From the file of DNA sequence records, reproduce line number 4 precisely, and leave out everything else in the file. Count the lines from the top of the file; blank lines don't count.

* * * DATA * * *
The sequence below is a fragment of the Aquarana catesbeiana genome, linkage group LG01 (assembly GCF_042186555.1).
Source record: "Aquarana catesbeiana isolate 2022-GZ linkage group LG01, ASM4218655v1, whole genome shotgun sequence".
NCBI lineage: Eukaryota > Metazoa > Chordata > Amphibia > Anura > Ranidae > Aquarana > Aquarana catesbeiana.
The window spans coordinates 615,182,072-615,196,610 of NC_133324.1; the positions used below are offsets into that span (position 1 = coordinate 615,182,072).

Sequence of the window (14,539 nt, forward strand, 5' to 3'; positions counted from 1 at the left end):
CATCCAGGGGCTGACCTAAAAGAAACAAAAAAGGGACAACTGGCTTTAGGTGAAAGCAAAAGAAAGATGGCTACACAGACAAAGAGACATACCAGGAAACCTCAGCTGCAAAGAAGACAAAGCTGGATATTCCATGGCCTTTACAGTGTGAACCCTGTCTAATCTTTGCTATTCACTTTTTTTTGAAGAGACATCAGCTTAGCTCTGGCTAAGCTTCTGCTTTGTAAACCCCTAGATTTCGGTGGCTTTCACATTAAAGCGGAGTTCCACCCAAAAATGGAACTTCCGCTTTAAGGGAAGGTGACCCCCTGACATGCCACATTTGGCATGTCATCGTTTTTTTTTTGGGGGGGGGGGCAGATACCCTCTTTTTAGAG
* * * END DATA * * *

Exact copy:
The window spans coordinates 615,182,072-615,196,610 of NC_133324.1; the positions used below are offsets into that span (position 1 = coordinate 615,182,072).